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Front Page » Arts & Culture » The fate of the Coconut Grove Playhouse is center stage

The fate of the Coconut Grove Playhouse is center stage

Written by on December 5, 2017
The fate of the Coconut Grove Playhouse is center stage

Further drama played out as hundreds of people packed Miami City Hall last week to debate the fate of the Coconut Grove Playhouse. There was little agreement except on one point: the time to act is now.
Waiting another month or year only subjects the massive structure to further wear and tear from Mother Nature and time.
No decisions were made: the town hall was designed to hear comments on restoration of the theater.
Opponents of the county’s restoration plan are now focused on packing City Hall on Dec. 14 when the city commission is to hear an appeal of the Historic and Environmental Preservation Board’s April 4 decision granting a special certificate of appropriateness to partly demolish the structure.
The one-time cinema at 3500 Main Highway in the Grove has been closed more than a decade as state, county and city officials debated its fate. The state owns the theater and leases it to Miami-Dade County and Florida International University.
The county sought the certificate of appropriateness. Its redevelopment plan would basically save and restore the theater’s front, demolish the larger auditorium and build a new 300-seat theater, along with a public garage with residential units.
The historic and preservation board conditionally approved the special certificate of appropriateness. Residents Barbara Lange and Katrina Moss appealed that decision.
The county deemed the board’s April 4 vote approval of its master plan concept.
County Commissioner Xavier Suarez and Miami Commissioner Ken Russell hosted the town hall.
Mr. Russell called the playhouse “our greatest treasure in the Grove” and vowed imminent action.
“I don’t want to lose our past … we’re going to do this now – we just need to get on the same page,” he said.
That’s proving to be a challenge with preservationists, theater lovers and others taking sides: Many support the county plan, which includes having GableStage, a Coral Gables nonprofit, run the 300-seat theater; many back a proposal from arts supporter Mike Eidson for a 700-seat theater; and others like a plan floated a few years ago by architect R.J. Heisenbottle to restore the structure as a 700-seat theater and build a separate 200-seat studio theater next door to what is now a three-story Mediterranean Revival style building at Main Highway and Charles Avenue.
Michael Spring, county cultural affairs director, spoke briefly last week to lobby for the county’s plan.
“I can tell you it will be beautiful – a great regional theater. And best of all, we’re already under way,” he said.
County officials have set aside $20 million in approved bonding to revive the theater.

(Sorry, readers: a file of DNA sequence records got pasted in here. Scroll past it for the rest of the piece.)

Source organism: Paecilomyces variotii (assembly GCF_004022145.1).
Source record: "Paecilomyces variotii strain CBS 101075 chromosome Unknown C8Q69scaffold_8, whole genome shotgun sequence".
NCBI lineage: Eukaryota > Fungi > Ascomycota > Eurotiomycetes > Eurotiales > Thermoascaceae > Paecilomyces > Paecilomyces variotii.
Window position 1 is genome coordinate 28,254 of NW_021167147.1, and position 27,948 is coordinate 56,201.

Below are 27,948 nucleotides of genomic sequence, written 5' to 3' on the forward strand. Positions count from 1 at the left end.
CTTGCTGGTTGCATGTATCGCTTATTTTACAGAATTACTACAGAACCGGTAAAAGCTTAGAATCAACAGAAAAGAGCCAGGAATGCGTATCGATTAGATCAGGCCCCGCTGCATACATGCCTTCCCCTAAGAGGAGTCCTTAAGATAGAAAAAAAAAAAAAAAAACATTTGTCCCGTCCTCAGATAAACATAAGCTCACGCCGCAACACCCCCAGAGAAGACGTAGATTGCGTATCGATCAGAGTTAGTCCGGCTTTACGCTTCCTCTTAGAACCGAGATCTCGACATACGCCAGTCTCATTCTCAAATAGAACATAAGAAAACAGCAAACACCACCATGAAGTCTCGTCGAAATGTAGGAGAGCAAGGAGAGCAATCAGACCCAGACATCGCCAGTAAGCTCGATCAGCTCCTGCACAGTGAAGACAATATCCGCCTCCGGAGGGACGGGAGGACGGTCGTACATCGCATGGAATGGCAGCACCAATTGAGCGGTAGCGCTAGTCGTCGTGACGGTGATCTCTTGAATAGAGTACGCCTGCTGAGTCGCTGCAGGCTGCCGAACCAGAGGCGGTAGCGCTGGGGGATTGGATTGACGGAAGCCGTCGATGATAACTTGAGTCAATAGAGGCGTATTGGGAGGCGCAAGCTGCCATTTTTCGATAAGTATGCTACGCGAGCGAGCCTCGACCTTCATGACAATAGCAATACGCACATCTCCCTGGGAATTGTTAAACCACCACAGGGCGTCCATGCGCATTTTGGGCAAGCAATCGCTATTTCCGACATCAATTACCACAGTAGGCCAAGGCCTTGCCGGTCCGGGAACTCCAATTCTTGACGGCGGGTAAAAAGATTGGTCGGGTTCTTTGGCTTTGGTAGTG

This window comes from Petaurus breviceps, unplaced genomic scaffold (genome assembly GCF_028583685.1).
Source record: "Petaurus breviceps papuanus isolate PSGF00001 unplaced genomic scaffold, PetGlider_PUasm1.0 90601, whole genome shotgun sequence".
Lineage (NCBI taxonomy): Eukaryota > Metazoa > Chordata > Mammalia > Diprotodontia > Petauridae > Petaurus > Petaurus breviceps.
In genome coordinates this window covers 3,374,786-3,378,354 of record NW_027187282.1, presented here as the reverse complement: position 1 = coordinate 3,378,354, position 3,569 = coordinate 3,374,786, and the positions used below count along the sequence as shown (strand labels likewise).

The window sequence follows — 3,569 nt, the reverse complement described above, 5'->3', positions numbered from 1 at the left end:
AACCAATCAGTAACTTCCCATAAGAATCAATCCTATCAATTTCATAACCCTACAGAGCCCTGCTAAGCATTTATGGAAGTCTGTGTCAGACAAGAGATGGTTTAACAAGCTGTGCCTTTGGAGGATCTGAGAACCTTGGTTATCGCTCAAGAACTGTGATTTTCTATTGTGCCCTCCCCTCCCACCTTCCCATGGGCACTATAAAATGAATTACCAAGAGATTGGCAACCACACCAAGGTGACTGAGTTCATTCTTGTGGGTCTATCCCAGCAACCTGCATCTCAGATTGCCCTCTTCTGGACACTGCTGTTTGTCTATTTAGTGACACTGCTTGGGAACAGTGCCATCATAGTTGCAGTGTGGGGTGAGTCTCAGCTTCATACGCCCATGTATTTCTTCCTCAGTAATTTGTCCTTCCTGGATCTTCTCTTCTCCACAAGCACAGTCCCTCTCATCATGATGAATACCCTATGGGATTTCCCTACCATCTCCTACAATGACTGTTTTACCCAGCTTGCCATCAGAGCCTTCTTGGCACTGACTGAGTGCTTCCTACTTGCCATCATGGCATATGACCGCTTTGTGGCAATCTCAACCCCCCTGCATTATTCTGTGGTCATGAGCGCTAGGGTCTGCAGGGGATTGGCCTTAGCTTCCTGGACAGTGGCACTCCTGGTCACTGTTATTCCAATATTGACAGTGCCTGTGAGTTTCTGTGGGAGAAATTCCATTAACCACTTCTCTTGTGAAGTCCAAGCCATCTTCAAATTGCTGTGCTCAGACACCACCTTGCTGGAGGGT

County Mayor Carlos Giménez delivered a to-the-point statement at the meeting, saying voters decided in 2004 to “breathe life” back into the playhouse and the current standstill hurts.
“With each day that passes, we’re missing out. We need to get it done now. The state and the county have approved this plan. It’s a sad state that today we’re the victim of wild speculative schemes,” he said. “We can argue about the size and [who will run the theater], or we can come to our senses. The county plan works.”

5 Responses to The fate of the Coconut Grove Playhouse is center stage

  1. Roz stuzin

    December 6, 2017 at 8:26 am

    We need to act now and the only same solution is the county’s plan to let the Gables stage which is an award warning non profit with a twenty year track record of great theatre run the three hundred planned theatre. Why would anyone argue with a fiscally responsible theatre continuing the legacy of the Coconut Grove playhouse as soon as possible?

  2. Robert Mandel

    December 6, 2017 at 9:11 am

    You left out a few important facts from the meeting. The Lieutenant Governor said he has strong doubts about GableStage’s ability to run the theater. He also criticized the county for missing every deadline on the project and failing to submit financial records that have repeatedly been requested for four years. You also did not include mentioning the mayor said he also welcomes the larger theater plan provided Mr Eidson brings the money. But the county also has to raise money since its $20 million design does not include a scene shop or costume shop. The county doesn’t have the extra money because the state rejected their grant application due to the design being non compliant with seven regulations outlined by the Secretary of State. Those state guidelines say that the auditorium is historic and needs to be included in the restoration. And then there’s this Playhouse memo sent yesterday from Commissioner Suarez to Mayor Gimenez:

    December 5th, 2017

    Carlos A. Gimenez
    Mayor of Miami-Dade County
    111 NW 1st Street, 29th Floor
    Miami, Florida 33128

    Dear Mayor Gimenez,
    This regards your memo of December 1, 2017. Most of this memorandum is accurate and presents a balanced update of where we are with the Coconut Grove Playhouse.
    However, the memorandum fails to take into account the two most important things that happened during the two days preceding the issuance of this memorandum to wit:
    1) At the town hall meeting of November 30th, the lieutenant governor of the state expressed strong doubt about Gables Stage’s ability to operate and/or manage a theatre of any size.